CII frustrated in seeking SEC proxy adviser data
The Council of Institutional Investors (CII) is finding itself frustrated in its efforts to obtain SEC information about alleged errors committed by proxy advisory firms that is being used to help support proposed regulation of those firms.
The investor group in November filed a Freedom of Information Act (FOIA) request seeking the information at issue. Then on December 31 it appealed for dispute resolution services ‘with regard to the lack of response to the… request, which we interpret as constructive denial of the request.’
According to CII executive director Ken Bertsch, the group had not received a response from the agency as of Tuesday afternoon, although a meeting is expected to take place with SEC officials in the coming days to discuss the matter.
Specifically, CII is seeking SEC staff analysis and related materials regarding a table in the proposal that lists figures for what is described as the ‘number of instances registrants indicated particular concerns with respect to the proxy voting advice.’
In the FOIA request, CII director of research Glenn Davis writes: ‘Allegations of errors in shareholder meeting reports delivered to investor clients by proxy advisory firms (PAFs) are a major prong of the SEC’s… basis for proposing new and sweeping regulatory burdens on PAFs, including a system to guarantee that the subjects of PAF reports can access and add content to time-sensitive PAF reports before they become available to PAF clients, many of whom are CII members.
‘Given that registrants are the subjects of PAF reports, the need is clear for independent analysis by SEC staff of registrant allegations of errors in PAF reports. The preparation and presentation of the table, entitled Registrant Concerns Identified in Additional Definitive Proxy Materials, likely involved at least some level of SEC staff analysis to confirm the veracity of errors alleged by registrants.’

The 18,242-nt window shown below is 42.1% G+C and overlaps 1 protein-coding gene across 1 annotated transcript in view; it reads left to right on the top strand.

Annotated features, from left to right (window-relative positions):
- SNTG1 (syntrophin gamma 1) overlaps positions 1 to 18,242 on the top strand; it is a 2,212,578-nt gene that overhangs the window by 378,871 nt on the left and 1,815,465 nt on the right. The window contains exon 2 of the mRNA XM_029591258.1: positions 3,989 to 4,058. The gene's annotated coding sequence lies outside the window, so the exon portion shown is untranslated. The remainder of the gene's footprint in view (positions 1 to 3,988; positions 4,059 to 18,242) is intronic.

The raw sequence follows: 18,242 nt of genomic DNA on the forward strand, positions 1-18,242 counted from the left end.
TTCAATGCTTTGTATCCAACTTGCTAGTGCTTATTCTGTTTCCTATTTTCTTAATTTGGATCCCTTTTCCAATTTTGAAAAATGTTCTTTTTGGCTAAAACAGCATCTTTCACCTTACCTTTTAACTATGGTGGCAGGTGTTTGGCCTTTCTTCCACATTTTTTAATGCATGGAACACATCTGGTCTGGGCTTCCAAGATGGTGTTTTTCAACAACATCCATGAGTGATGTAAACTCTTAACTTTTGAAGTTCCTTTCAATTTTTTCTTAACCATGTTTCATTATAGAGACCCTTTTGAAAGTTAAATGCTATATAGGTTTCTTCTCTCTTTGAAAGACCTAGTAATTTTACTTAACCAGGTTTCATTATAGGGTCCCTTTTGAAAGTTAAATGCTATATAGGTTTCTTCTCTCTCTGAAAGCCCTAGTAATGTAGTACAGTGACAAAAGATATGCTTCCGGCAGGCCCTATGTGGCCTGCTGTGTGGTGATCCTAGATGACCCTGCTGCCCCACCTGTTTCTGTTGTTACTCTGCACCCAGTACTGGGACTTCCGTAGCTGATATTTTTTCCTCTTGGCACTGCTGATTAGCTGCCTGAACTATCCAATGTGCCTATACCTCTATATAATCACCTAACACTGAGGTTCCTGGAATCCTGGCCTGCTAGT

The SEC in November proposed amendments to its rules governing proxy solicitations that officials wrote would ‘enhance the quality of the disclosure about material conflicts of interest that proxy voting advice businesses provide their clients.’ It would also allow issuers to review and give feedback on proxy voting advice.
In addition, CII and almost 70 of its members – including CalPERS, CalSTRS, the New York State and New York City comptrollers, Ceres, Elliott Management and Trillium Asset Management – in November requested that the SEC extend the comment period on the proposal from 60 days, which ends on February 3, to 120 days. They requested the same for another proposal seeking changes to Rule 14a-8, which governs the process for determining which shareholder proposals wind up in a company’s proxy statement.
‘The two concurrent proposed rules individually, and collectively, if adopted, would result in the most significant changes to the voting rights of shareowners in decades,’ Bertsch writes in the letter seeking an extension. ‘The proposals are complex, a combined 320 pages in length, and include 345 individual questions for commentators. The proposals explicitly and repeatedly request that commentators provide supporting data. To the extent possible, we intend to be responsive to this request in comment letters.’
An SEC spokesperson did not have immediate comment on the FOIA and comment extension requests.